Mammals include the highly endangered Iberian Lynx (the closest to extinction of all the big cat species) Wild boar, Red deer, Fallow deer, Egyptian mongoose and European badger.

Reptiles, which are found especially in the dunes, include Spur-thighed tortoise (Testudo graeca), Chameleon (Chamaeleo chamaeleon), Lataste’s viper (Vipera latasti) and Spiny-footed lizard (Acanthodactylus erythrurus).

Common fish are carp (Cyprinus carpio) and Eel (Anguilla anguilla) plus a threatened species, the Iberian toothcarp (Aphanius iberus).

The Doñana National and Natural Parks are on the main migration routes between Europe and Africa making it a favorite with ornithologists with as many as 250 species found in the reserve each year.

This huge list includes resident Greater flamingos, Spoonbills and summer breeding Little bittern, Purple heron with wintering Black stork and Osprey to name only a few. The park is also home to one of the world’s largest colonies of the Spanish Imperial Eagle.

The best times for birdwatchers are considered to be

  • Spring; to see the influx of migrating birds arriving to breed, or rest before continuing their journey.
  • Autumn; to see the selection of migrating birds that collect to rest and feed before their crossing into Africa.
  • Winter; when the reserve is topped up by rain water and vast flocks of wildfowl – geese and ducks arrive in Doñana.
  • The summer months see the wetlands begin to dry and many of the spring visitors depart with temperatures hitting 40 degrees Celsius leaving only the summer residents. Amongst the numerous species are Griffon Vultures, Booted eagles, Red-necked nightjars, Bee-eaters and Hoopoe. Spanish Imperial eagle (Aquila adalberti), Marbled Teal (Marmaronetta angustirostris), White-headed duck (Oxyura leucocephala) and Red-knobbed coot (Fulica cristata) are some of the rarities to look out for.

As well as the National Park of Doñana there is also a buffer zone (or pre-park area) around it, which is a designated Natural Park of Doñana (known in Spanish as Entorno de Doñana).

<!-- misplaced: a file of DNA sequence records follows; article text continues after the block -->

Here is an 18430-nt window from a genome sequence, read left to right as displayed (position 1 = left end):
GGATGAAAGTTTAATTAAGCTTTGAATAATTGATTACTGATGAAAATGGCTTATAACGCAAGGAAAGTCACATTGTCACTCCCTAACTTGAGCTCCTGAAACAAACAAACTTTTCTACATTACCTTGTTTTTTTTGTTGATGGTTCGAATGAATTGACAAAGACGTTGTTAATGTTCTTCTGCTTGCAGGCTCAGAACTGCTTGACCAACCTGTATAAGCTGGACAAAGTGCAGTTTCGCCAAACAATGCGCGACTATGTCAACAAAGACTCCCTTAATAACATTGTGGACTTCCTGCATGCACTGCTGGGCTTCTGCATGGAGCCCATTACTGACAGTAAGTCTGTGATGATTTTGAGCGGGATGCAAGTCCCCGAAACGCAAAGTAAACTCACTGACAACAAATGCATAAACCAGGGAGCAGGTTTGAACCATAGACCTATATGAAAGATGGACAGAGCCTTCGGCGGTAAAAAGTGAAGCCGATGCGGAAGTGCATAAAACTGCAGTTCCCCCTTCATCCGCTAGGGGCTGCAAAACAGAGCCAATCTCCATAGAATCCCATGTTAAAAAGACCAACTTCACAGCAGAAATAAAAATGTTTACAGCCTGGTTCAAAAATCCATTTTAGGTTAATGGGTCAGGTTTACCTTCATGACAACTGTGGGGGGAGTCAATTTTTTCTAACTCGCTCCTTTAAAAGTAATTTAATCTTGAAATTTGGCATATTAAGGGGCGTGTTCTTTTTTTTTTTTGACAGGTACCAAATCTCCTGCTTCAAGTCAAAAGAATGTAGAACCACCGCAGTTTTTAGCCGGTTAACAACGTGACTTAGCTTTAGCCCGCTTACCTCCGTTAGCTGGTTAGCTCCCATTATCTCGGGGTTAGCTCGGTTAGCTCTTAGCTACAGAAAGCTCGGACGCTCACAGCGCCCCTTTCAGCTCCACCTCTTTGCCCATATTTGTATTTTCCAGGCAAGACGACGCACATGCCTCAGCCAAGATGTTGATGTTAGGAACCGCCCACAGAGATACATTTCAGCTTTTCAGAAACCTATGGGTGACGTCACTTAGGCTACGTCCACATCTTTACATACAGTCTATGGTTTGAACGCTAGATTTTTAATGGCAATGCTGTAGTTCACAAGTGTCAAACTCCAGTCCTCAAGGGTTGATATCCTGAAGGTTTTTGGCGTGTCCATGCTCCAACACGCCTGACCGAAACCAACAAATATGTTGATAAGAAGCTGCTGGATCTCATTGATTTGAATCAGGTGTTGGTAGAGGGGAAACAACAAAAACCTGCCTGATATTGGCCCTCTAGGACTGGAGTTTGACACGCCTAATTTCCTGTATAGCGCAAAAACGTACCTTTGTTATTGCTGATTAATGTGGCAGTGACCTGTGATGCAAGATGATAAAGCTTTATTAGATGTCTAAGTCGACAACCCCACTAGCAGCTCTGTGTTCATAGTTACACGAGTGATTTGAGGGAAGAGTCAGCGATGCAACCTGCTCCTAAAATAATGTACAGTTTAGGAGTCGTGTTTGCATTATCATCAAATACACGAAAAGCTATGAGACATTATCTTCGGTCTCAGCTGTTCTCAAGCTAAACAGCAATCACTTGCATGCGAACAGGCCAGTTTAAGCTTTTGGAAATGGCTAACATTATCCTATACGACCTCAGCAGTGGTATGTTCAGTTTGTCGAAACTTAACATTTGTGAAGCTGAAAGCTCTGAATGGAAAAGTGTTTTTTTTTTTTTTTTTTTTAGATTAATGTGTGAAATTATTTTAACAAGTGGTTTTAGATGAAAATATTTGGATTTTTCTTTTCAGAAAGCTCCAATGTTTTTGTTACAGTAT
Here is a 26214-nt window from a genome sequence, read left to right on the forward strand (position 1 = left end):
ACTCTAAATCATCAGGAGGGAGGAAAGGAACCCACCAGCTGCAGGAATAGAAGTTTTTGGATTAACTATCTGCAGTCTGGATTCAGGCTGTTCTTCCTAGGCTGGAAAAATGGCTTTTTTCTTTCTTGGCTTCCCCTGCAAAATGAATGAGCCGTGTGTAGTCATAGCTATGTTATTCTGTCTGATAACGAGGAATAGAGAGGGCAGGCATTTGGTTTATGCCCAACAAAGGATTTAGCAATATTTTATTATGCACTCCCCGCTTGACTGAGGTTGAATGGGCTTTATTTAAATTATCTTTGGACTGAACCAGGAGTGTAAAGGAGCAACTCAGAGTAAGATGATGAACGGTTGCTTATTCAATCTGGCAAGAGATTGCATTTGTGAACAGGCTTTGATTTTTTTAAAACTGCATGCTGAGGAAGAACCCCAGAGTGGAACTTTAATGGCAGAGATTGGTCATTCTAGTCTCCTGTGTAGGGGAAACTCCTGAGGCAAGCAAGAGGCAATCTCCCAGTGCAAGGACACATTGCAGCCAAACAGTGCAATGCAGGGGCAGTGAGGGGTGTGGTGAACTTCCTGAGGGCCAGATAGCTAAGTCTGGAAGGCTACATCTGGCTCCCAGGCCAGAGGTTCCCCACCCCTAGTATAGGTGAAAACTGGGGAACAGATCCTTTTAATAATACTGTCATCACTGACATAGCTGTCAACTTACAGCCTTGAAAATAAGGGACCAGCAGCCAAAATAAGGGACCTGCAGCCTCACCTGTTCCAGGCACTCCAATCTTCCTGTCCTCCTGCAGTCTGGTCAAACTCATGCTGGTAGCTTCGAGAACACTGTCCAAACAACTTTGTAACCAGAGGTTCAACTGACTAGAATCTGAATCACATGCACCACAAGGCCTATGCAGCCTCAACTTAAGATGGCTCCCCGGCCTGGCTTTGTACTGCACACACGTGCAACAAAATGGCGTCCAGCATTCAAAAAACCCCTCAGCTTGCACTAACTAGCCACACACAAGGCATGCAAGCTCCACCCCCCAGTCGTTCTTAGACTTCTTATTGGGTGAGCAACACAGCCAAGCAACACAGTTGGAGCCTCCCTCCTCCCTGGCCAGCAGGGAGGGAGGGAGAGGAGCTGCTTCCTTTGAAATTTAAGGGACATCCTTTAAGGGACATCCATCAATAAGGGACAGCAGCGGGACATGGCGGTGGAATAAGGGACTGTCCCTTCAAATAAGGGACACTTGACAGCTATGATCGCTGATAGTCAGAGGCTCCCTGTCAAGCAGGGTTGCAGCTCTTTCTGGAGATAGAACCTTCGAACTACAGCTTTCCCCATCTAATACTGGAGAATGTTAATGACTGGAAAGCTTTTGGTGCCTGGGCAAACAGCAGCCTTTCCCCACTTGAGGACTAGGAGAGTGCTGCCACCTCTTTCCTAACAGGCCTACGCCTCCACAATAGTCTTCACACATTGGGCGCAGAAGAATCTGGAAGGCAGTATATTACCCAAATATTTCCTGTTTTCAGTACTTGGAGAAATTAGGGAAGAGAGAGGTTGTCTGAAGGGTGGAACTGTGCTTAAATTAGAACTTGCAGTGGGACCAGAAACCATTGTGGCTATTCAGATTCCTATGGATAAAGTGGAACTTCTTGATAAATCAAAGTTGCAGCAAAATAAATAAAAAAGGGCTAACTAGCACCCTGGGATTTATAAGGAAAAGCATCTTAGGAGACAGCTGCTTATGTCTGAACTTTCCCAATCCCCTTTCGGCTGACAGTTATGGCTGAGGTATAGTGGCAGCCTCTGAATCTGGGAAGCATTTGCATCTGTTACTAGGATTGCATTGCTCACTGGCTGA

The National Park is under very tight protection, with public access restricted to its official visitor centres and some marked footpaths around them.

The Natural Park is less strictly protected with more open access but being a natural continuation of the National Park it is also of great importance for migratory and breeding birds, wildlife in general and tourism for the area

Research in the Park is of international scientific importance. Ornithological research has been carried out since the 1950s and studies have since been carried out on vertebrate zoology, botany, ecology, plant ecology, entomology, limnology, geography, ethnology, pesticides and diseases.

Also in the area of Doñana National and Natural Parks

Wood gathering, charcoal production, cattle-grazing, beekeeping and fish farming are traditional practices that occur within the park.

Market gardening forms a part of the agricultural land uses in the surrounding area. Rice farming covers over 38,000 hectares of former salt marsh areas with water from the Guadalquivir used for irrigation.

Intensive fruit farming (Strawberries) and illegal wells have caused issues over the years creating clashes between local farmers and ecologists

El Rocio is a small, sleepy lake side village of wide sandy streets whose focal point is the “Santuario de Nuestra Señora de el Rocio” Church. There is a religious festival at El Rocio each year coinciding with Whitsunday which brings approximately a million pilgrims from every part of Spain. There is an explosion of music, dance, traditional dress and flower adorned wagons, drawn by mule or oxen.

For the rest of the year the village remains virtually unihabited in comparison.

Information/Visitors Centers

Remember that the Doñana area is huge and has quite a few “official” interpretation centres. Most towns and villages also have their own municipal information centres. Your first resource for guides and leaflets for the area would also be your hotel reception.

La Rocina (Information Centre, walks and hides)